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Enhancing Autonomy and Well-being: The Role of Occupational Therapy in Addressing Dementia

27 de October, 2023

Dementia, a term that casts a shadow of fear and uncertainty over millions of families worldwide, is an escalating concern. The World Health Organization estimates that globally there are 47.5 million people living with dementia, a number expected to triple by 2050. Portugal currently ranks as the 4th country in the OECD with the highest number of cases per thousand inhabitants, with over 200,000 people estimated to have dementia.

Dementia can manifest in association with various diseases, with Alzheimer’s being the most well-known and frequent. It is characterized by progressive cognitive decline and increasing dependency, with individual and disease-specific progression. The decline in cognitive abilities can lead to challenges in dressing, eating, communicating, and maintaining overall independence. This is where occupational therapy comes into play.

Occupational therapists help prevent, minimize, or resolve issues that interfere with a person’s ability to perform daily activities. Their intervention in dementia aims to maximize performance and autonomy, prevent disability, and maintain skills and occupational roles. This contributes to a better quality of life for both the individual and their caregiver.

One of the primary functions of an occupational therapist in dementia care is the assessment and personalized planning of daily activities. Recognizing that each person’s experience with dementia is unique, their approach must be tailored to the specific needs and abilities of the individual. Through detailed assessment, the occupational therapist identifies strengths and challenges, assisting the person with dementia in regaining or maintaining autonomy and independence in meaningful activities.

Occupational therapy is not limited to symptom management. Its primary goal is to improve the quality of life and well-being of people with dementia. Thus, occupational therapists work to provide a safe and comfortable environment by making necessary modifications to the home and spaces the person uses daily. Simple changes, such as installing handrails, removing loose rugs or cables from the floor, labeling everyday objects, or having a visible calendar in a frequently used location, can make a significant difference for someone with dementia. These adaptations not only ensure safety but also help maintain a sense of familiarity and comfort at home.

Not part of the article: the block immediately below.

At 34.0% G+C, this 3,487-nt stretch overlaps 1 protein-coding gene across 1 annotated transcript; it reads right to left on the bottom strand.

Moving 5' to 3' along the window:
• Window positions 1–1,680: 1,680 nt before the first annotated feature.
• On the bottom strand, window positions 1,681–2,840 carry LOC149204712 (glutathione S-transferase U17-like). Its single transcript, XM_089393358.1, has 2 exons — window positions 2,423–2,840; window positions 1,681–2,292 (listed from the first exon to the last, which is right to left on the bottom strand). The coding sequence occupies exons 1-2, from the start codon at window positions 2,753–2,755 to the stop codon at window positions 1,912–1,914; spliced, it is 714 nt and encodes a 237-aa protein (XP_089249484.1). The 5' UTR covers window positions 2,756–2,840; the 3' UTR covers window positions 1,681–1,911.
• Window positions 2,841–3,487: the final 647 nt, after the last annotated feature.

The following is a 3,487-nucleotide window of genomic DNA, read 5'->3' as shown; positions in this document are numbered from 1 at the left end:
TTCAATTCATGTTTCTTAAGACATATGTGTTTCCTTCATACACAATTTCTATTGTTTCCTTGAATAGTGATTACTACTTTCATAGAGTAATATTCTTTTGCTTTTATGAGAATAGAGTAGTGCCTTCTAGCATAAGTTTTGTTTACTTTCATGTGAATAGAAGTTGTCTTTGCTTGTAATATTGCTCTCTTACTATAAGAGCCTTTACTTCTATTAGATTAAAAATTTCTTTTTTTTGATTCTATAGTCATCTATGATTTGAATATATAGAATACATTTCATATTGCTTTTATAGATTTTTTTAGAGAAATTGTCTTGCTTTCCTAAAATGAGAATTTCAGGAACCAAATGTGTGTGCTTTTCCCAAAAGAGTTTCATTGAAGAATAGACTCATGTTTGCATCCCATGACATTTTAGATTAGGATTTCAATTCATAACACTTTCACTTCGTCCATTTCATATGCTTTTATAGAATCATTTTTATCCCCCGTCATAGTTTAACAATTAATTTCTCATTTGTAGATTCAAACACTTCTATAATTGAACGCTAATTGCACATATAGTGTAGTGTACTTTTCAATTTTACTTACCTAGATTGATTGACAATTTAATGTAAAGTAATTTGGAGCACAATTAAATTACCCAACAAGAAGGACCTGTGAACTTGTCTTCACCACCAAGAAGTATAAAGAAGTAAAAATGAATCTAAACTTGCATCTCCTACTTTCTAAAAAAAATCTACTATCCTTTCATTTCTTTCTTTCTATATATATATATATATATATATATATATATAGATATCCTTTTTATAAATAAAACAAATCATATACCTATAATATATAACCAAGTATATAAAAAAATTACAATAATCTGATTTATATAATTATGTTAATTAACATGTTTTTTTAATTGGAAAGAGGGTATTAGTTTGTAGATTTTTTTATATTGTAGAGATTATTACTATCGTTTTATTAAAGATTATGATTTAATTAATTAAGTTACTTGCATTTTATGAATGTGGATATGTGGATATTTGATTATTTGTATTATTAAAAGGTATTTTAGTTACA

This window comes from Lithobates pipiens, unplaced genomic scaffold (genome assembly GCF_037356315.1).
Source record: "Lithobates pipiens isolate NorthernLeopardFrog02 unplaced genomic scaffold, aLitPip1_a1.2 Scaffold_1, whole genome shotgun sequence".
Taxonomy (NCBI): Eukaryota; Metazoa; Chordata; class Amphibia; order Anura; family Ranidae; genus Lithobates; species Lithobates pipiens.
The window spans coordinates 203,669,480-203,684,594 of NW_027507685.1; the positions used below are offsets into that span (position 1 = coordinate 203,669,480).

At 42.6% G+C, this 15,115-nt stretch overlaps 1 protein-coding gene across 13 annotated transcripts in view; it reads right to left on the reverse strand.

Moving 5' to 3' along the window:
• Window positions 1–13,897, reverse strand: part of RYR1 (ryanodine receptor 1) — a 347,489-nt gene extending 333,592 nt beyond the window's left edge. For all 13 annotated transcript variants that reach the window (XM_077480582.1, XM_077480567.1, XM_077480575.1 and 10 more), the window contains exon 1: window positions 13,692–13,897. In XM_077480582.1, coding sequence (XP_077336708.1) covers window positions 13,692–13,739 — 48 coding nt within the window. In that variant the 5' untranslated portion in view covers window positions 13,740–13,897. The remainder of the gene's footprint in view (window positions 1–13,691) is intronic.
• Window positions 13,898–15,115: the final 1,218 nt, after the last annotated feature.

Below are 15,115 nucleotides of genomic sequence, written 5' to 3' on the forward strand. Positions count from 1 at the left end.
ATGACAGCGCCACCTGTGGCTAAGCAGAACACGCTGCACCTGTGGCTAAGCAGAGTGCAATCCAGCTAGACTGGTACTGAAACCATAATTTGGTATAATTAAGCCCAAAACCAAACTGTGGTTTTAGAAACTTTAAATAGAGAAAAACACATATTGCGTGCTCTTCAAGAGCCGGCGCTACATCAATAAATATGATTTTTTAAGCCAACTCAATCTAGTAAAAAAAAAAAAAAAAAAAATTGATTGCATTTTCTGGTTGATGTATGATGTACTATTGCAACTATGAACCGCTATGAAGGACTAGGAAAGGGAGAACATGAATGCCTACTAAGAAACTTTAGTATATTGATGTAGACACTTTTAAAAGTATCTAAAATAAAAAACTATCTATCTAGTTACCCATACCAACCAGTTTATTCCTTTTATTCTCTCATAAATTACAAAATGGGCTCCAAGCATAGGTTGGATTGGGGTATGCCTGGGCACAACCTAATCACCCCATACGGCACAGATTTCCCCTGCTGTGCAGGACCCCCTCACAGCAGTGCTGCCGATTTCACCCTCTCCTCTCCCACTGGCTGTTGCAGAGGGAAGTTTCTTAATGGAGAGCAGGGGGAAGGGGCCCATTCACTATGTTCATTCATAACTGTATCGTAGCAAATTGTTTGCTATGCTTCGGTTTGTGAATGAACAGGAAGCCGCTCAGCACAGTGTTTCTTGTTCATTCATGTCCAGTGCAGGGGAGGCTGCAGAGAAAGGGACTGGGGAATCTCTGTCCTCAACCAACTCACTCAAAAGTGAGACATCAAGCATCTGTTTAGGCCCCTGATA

Occupational therapists also provide the necessary support to family members and caregivers. Caring for a family member with dementia is emotionally and physically draining, not only due to the constant need for attention, which often generates feelings of overwhelm but also due to the insecurity in caregiving. Occupational therapists support family members and caregivers by teaching communication strategies and promoting autonomy, as well as assisting in reorganizing daily routines throughout the different stages of the disease.

Through their intervention, occupational therapists contribute to preserving the dignity and sense of identity of people with dementia. As the world faces an aging population and an exponential increase in dementia cases, the importance of the role of occupational therapists should be recognized, not only by the scientific community but also by people with dementia, family members, and caregivers who can benefit from their intervention.

Joana Pinto

Occupational Therapist

CNS – Campus Neurológico